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of the 1960's and 1970's and other movements as well. the took center stage as days go on. >> josephine baker did speak out in march and mr. randolph asked all the participants to leave town that night. dorothy heitz said she was not leaving and she convened a meeting of women the next day and some of the seeds of the feminist movement were so there. >> you also have to remember that it was a group of women who got behind rosa parks. the montgomery bus boycott was university women from testing the end alabama state university that had gone through several trials of bus boycotts that did not work before rosa parks came in. amelia boynton. 1929 as ao selma in 19-year-old sent there by george
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washington carver. still in 1965 inviting dr. king. she is now 103 years old and she led a get out the vote rally for barack obama and the last election in the back of a car. [applause] was sitting in the back of a convertible and she registered in 1932, the year i was born. sharp,still alert, still and nobody knows her name. i cussed out her sorority sisters because they introduced her and gave her an honor for being a sorority member for 50 years and did not know who she was. women, it's your fault. [laughter] >> a question here on the left.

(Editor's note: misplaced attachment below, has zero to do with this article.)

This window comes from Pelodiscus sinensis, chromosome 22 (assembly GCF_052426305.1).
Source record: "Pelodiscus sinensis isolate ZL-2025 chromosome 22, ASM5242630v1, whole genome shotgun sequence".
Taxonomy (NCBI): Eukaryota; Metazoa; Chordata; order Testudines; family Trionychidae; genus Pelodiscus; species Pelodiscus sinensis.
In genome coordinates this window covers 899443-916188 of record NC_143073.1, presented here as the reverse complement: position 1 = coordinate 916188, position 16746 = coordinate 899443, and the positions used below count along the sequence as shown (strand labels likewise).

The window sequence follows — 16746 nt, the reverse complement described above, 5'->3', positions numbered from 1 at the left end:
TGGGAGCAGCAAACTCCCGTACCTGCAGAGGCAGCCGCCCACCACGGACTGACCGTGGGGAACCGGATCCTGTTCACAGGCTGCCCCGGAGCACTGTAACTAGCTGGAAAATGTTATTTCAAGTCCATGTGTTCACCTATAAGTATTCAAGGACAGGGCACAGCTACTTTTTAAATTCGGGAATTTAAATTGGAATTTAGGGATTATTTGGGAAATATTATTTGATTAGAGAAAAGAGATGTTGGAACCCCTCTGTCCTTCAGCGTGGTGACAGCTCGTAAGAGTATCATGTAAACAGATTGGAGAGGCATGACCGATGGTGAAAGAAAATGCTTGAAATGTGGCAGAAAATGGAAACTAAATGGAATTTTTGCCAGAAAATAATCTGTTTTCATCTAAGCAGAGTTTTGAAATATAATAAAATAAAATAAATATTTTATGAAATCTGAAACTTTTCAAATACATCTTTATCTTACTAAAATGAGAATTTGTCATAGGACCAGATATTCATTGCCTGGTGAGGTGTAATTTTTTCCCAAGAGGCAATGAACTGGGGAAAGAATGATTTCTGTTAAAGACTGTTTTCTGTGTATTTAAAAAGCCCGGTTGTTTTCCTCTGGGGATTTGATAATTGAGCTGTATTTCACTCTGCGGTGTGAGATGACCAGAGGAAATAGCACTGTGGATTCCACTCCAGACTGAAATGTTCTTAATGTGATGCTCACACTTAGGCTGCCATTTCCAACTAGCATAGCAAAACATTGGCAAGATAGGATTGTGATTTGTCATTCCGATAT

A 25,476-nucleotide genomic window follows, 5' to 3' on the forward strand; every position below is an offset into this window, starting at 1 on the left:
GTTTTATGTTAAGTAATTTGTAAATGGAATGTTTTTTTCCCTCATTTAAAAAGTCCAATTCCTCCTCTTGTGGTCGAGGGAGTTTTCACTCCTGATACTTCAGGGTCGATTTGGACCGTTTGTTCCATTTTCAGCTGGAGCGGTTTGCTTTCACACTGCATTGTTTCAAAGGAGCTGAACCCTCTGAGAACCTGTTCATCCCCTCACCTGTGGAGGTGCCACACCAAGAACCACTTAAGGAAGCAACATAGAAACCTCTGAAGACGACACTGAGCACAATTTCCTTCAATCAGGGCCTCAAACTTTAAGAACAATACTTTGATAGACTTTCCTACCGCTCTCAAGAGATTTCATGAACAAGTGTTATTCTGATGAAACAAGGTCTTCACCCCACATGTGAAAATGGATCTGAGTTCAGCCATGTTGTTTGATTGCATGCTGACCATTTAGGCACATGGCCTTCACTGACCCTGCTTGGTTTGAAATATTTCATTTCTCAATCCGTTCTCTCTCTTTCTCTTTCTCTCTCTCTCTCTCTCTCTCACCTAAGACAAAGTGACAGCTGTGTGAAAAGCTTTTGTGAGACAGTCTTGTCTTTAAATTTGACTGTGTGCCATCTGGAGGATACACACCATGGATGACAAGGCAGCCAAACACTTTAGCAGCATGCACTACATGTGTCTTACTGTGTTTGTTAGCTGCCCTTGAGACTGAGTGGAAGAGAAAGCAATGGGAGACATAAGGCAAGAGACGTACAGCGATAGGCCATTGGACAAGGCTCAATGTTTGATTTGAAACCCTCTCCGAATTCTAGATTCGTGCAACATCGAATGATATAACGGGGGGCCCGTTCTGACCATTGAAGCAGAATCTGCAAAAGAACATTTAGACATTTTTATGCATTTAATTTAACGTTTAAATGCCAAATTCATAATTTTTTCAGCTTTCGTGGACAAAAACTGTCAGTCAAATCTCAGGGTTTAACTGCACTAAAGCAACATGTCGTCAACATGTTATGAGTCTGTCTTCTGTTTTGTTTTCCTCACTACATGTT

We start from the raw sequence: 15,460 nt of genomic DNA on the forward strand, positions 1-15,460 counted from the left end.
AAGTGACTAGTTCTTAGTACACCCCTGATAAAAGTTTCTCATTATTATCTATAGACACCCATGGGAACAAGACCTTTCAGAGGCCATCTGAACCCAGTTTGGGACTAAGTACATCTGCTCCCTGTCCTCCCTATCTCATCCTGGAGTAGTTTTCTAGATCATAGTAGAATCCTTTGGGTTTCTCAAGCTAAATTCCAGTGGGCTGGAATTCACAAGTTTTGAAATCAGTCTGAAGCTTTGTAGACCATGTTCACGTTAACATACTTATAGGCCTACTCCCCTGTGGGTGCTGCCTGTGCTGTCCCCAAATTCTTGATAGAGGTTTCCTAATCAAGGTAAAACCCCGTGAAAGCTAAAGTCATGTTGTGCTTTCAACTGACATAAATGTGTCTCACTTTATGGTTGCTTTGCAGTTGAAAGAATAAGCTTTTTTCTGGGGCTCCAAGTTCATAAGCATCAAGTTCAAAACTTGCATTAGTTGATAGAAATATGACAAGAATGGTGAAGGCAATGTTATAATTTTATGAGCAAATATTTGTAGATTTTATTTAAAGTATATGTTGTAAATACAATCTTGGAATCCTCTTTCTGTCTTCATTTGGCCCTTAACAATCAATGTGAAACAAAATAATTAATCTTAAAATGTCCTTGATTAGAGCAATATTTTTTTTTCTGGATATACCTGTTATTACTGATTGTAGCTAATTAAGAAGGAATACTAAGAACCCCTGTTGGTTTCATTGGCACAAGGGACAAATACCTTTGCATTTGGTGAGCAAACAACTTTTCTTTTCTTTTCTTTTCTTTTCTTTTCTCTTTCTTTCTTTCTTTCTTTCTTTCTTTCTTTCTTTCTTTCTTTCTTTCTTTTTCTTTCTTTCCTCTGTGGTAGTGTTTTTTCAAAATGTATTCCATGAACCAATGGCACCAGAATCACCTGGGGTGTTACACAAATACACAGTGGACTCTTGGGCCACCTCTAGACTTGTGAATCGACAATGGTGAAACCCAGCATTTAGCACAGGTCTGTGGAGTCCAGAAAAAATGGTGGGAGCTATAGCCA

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>> if martin luther king and i had not married little country from terry county, alabama, you never would have heard our names. all three of their wives came out of the black belt of alabama. women have never, ever receive south,dit all across the all across america. even here in cambridge, maryland , gloria richardson. in nashville, tennessee, a young diane nashe name of who called a meeting to organize the student nonviolent organizing community. fromat about daisy bates the little rock nine? she counseled them. >> and yet they still were not on stage.
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woman by the name of joann robinson who was a professor at alabama state college long before martin luther king jr. and others did anything. she took old memory graph machines and made hundreds and thousands of copies of a leaflet and had students from her school to go out. there any discussion about the absence of women on that day? >> the movement was dominated in the early days by ministers, black ministers, lots of them baptist. they were just operating in their own church. >> there is a book about the march on washington just published. history of women in the labor movement who did much of the work before the march on washington in making it possible.
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it's a wonderful read. jones.iam p >> we got a bad review in the new york times but don't believe that. >> i'm a third-year student at gw law school and it's an honor to be in the presence of such great leaders. theuestion has to do with media and the current coverage of the black community. sometimes it seems as though there is a disregard for the problems that affect black people and the leaders who are working to resolve some of those problems but at the same time highlighting more the negative aspect of our community so that the only narrative we have is a negative one. do you feel as if imperative years ago there is a stagnation in terms of how the media covers? or do you think we have progressed so more of our issues are going to be covered. i saw that question barreling right towards me.